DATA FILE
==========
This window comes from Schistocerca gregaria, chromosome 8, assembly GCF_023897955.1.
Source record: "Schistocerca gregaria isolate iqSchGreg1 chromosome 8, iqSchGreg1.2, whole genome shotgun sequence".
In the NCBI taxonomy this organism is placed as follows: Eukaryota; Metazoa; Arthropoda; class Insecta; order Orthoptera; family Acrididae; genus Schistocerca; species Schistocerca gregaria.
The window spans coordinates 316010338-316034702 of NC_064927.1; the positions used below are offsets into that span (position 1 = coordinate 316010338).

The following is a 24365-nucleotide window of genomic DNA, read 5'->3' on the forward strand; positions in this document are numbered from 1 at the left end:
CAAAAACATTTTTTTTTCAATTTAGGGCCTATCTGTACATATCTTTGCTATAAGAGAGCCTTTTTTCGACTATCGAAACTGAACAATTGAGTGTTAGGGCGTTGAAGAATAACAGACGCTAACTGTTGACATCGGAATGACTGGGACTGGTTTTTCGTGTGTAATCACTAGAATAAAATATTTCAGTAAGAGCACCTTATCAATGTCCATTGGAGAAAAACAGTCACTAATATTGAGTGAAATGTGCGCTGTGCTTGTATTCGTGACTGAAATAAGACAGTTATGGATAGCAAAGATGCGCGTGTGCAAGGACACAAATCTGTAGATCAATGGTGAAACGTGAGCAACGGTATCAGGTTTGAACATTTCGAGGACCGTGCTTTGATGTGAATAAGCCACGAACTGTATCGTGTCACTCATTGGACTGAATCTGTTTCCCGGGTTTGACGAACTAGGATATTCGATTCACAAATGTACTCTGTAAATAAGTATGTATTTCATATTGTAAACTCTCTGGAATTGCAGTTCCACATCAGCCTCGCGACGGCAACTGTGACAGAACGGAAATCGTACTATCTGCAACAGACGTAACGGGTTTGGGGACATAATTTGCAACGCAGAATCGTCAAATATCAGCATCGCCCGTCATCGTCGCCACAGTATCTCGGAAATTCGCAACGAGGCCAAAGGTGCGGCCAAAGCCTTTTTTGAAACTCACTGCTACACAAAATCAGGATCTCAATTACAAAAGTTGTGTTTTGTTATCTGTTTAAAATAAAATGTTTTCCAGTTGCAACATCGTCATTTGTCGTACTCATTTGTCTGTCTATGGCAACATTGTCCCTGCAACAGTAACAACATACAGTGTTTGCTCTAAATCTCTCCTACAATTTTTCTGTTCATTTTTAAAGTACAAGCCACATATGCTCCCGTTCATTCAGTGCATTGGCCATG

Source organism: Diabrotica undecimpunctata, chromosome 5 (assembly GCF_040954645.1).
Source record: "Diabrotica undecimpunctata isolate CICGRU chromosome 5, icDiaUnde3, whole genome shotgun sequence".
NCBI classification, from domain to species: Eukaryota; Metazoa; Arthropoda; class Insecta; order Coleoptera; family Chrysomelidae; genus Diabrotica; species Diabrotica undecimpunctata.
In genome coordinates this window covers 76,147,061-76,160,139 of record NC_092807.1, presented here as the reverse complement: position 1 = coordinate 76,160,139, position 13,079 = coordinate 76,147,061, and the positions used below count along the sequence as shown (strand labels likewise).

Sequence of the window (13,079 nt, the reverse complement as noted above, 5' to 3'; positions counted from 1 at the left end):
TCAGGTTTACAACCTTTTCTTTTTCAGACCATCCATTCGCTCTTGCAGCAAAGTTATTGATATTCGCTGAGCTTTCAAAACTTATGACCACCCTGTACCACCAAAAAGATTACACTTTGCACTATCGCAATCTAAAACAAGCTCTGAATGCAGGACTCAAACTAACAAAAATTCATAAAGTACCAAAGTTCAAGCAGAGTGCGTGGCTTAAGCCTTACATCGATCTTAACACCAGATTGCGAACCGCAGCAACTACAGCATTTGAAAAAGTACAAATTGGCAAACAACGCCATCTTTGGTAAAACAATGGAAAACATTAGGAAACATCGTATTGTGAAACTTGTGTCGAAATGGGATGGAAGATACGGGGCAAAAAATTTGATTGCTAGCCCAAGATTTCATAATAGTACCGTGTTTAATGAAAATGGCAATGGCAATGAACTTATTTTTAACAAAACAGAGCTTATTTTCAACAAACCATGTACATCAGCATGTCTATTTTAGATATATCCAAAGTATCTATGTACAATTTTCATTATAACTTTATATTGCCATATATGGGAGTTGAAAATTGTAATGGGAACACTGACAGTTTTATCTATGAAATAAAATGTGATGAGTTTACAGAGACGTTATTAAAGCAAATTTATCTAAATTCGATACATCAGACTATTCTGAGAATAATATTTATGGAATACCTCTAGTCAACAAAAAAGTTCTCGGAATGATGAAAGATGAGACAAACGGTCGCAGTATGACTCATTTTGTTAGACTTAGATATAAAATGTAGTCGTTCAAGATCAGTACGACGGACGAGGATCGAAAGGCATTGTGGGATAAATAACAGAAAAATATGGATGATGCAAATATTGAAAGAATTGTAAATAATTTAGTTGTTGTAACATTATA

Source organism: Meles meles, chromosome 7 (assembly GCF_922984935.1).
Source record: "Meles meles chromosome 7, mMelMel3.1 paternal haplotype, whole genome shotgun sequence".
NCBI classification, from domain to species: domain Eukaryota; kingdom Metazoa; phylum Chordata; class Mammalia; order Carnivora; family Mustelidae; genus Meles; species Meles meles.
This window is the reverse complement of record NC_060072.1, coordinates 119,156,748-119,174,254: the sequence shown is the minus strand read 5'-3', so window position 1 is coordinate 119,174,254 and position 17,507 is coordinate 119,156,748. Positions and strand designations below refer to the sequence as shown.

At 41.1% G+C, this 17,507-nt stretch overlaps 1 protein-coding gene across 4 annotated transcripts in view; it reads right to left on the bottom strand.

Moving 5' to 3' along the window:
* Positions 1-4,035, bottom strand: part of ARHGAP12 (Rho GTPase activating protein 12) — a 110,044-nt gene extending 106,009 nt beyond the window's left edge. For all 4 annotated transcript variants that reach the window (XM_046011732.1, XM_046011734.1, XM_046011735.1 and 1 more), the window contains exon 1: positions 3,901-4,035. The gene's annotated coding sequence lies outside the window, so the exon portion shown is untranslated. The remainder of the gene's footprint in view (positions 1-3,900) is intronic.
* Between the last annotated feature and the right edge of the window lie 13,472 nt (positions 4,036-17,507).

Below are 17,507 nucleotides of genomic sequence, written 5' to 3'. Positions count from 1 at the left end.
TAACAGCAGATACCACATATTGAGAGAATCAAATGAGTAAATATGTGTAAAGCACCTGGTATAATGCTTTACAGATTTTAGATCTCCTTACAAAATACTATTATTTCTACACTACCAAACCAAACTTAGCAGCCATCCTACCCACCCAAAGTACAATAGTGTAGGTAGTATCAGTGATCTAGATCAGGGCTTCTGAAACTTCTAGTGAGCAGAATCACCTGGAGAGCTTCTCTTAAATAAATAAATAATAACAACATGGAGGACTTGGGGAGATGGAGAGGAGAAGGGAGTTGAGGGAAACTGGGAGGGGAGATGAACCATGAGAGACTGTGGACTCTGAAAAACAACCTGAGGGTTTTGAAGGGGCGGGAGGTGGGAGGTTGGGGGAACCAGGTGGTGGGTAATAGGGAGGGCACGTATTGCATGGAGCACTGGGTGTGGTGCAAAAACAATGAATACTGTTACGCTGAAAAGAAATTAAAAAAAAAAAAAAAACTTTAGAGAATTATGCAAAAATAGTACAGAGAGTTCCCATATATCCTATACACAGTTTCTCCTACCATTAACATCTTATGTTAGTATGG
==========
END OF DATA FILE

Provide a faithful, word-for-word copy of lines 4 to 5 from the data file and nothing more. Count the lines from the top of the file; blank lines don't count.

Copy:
The window spans coordinates 316010338-316034702 of NC_064927.1; the positions used below are offsets into that span (position 1 = coordinate 316010338).

The following is a 24365-nucleotide window of genomic DNA, read 5'->3' on the forward strand; positions in this document are numbered from 1 at the left end: